…(W)e are meeting with our administration tomorrow to discuss the topic of offering regular and advanced levels of sophomore (high school) physical science.
The other physics teacher and I have thought for years that we could target the classes to our student population better if we divided them into lower and higher math levels. We spend an inordinate amount of time teaching remedial math (e.g., spending four to six weeks trying to teach the meaning of and how to find slope of a line) to the students with lower math levels, and find it very difficult to present the physics material to classes that are so broad as to have students ranging from 3rd/4th grade math&reading to those who are two or more years beyond their academic grade level.
We were told that we are switching to a sophomore physical science course, and we want to take the opportunity to steer students into “Physical Science” and “Advanced Physical Science” based on some academic indicator (such as concurrent math class or specific class math grade). There is opposition in our district to offering different sections of this course.
I have been running searches of The Physics Teacher and American Journal of Physics, hoping to find research on grouping students by math and/or reading level. So far I have not found any research one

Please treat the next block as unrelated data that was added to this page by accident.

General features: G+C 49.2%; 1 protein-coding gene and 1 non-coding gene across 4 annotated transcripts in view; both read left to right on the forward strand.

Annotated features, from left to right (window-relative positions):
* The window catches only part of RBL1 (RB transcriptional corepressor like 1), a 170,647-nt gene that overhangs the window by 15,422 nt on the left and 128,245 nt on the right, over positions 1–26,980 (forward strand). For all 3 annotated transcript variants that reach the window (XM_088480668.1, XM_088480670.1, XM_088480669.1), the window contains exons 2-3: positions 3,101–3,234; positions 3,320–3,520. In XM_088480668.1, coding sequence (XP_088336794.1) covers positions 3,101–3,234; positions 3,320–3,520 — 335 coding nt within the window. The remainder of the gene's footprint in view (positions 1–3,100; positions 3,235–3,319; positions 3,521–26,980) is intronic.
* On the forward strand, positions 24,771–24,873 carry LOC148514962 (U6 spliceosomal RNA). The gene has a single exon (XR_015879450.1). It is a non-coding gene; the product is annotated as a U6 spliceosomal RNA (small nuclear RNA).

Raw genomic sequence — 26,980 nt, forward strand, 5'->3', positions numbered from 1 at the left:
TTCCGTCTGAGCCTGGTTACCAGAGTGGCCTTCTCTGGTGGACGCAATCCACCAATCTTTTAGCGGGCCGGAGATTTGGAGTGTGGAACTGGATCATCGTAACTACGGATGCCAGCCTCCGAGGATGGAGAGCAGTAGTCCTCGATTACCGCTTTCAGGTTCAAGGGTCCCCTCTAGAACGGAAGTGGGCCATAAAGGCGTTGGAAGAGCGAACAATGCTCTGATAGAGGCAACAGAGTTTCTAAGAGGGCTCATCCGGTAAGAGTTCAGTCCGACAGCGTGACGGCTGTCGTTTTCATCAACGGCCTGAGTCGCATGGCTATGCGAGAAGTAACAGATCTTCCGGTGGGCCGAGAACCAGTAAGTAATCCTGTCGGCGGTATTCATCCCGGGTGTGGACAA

way or the other…perhaps my search terms are not good. If you have ideas, would you please
email me directlypost below so that I see it immediately? We are meeting on this topic tomorrow (Wednesday) and it’s imperative that we present our case as best we can.
I’m also more than happy to reverse what I am recommending if the research says that broad ability levels (2nd grade–college) are beneficial in the same physics/chemistry/physical science classroom.
I’ve been meaning to start a couple of blogs, one for my classes (day-to-day teaching, aimed at my students) and one for physics education (aimed at fellow teachers and at the physics education research community). This seems like as good a time as any, and I should be able to reach, read, and respond on this blog even from computers at work.
What say you, blog-o-sphere? Should we be pushing to differentiate students into two class levels, or is it better to keep them in one heterogeneous group?
I’ve been threatening to begin a professional physics teaching blog for some time now, something where I can post bigger things than the 140 characters I can post on my twitter account.
I’m in my sixth year of teaching high school physics, and I have taught students from freshmen through seniors in two levels of physics and some other courses. I am implementing modeling physics and standards based grading in my classroom, both of which I consider to be transformative to my teaching.
I hope to focus my thoughts on teaching, learning, and educational issues through blogging. The hectic pace of an academic year often leaves too little room for reflection and contemplation, so I am creating a forum where I can post my observations, thoughts, and ideas, and discuss them with colleagues and others.
I have gained so much from reading and participating in other educational blogs that I hope that I can contribute something back to the community.